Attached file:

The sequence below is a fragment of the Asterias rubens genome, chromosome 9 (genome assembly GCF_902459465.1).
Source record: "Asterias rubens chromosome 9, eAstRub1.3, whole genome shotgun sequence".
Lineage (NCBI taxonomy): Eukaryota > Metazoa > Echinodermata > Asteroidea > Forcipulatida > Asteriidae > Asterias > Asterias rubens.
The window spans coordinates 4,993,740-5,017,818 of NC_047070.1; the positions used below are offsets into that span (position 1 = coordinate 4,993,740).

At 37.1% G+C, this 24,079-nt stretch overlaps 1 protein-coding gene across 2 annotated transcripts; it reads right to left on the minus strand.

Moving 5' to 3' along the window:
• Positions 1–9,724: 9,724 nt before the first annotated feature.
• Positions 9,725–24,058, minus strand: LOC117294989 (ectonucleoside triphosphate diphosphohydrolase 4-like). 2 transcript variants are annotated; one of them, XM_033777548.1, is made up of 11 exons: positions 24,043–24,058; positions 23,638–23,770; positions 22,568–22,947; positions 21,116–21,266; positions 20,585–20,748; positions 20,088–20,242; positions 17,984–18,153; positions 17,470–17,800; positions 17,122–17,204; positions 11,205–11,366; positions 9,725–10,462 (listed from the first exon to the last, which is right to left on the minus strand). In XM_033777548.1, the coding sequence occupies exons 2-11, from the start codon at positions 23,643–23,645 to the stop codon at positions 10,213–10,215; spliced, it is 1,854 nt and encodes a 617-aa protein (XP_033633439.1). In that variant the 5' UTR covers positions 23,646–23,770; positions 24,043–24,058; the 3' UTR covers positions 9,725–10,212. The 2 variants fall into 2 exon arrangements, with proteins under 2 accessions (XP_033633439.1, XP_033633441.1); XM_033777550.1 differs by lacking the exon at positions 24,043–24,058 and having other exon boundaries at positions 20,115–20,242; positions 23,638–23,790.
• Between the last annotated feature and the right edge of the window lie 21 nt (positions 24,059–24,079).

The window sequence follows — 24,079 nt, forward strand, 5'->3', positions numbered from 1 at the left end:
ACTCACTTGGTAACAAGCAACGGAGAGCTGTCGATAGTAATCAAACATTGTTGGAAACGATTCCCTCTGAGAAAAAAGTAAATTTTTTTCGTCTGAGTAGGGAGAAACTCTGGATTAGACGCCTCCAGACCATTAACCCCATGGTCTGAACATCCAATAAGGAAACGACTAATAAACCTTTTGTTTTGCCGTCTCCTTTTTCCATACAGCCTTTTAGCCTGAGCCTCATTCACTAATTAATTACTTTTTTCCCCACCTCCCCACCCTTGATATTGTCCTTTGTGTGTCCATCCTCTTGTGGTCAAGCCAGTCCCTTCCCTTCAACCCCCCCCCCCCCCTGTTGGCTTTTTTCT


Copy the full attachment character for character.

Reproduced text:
The sequence below is a fragment of the Asterias rubens genome, chromosome 9 (genome assembly GCF_902459465.1).
Source record: "Asterias rubens chromosome 9, eAstRub1.3, whole genome shotgun sequence".
Lineage (NCBI taxonomy): Eukaryota > Metazoa > Echinodermata > Asteroidea > Forcipulatida > Asteriidae > Asterias > Asterias rubens.
The window spans coordinates 4,993,740-5,017,818 of NC_047070.1; the positions used below are offsets into that span (position 1 = coordinate 4,993,740).

At 37.1% G+C, this 24,079-nt stretch overlaps 1 protein-coding gene across 2 annotated transcripts; it reads right to left on the minus strand.

Moving 5' to 3' along the window:
• Positions 1–9,724: 9,724 nt before the first annotated feature.
• Positions 9,725–24,058, minus strand: LOC117294989 (ectonucleoside triphosphate diphosphohydrolase 4-like). 2 transcript variants are annotated; one of them, XM_033777548.1, is made up of 11 exons: positions 24,043–24,058; positions 23,638–23,770; positions 22,568–22,947; positions 21,116–21,266; positions 20,585–20,748; positions 20,088–20,242; positions 17,984–18,153; positions 17,470–17,800; positions 17,122–17,204; positions 11,205–11,366; positions 9,725–10,462 (listed from the first exon to the last, which is right to left on the minus strand). In XM_033777548.1, the coding sequence occupies exons 2-11, from the start codon at positions 23,643–23,645 to the stop codon at positions 10,213–10,215; spliced, it is 1,854 nt and encodes a 617-aa protein (XP_033633439.1). In that variant the 5' UTR covers positions 23,646–23,770; positions 24,043–24,058; the 3' UTR covers positions 9,725–10,212. The 2 variants fall into 2 exon arrangements, with proteins under 2 accessions (XP_033633439.1, XP_033633441.1); XM_033777550.1 differs by lacking the exon at positions 24,043–24,058 and having other exon boundaries at positions 20,115–20,242; positions 23,638–23,790.
• Between the last annotated feature and the right edge of the window lie 21 nt (positions 24,059–24,079).

The window sequence follows — 24,079 nt, forward strand, 5'->3', positions numbered from 1 at the left end:
ACTCACTTGGTAACAAGCAACGGAGAGCTGTCGATAGTAATCAAACATTGTTGGAAACGATTCCCTCTGAGAAAAAAGTAAATTTTTTTCGTCTGAGTAGGGAGAAACTCTGGATTAGACGCCTCCAGACCATTAACCCCATGGTCTGAACATCCAATAAGGAAACGACTAATAAACCTTTTGTTTTGCCGTCTCCTTTTTCCATACAGCCTTTTAGCCTGAGCCTCATTCACTAATTAATTACTTTTTTCCCCACCTCCCCACCCTTGATATTGTCCTTTGTGTGTCCATCCTCTTGTGGTCAAGCCAGTCCCTTCCCTTCAACCCCCCCCCCCCCCTGTTGGCTTTTTTCT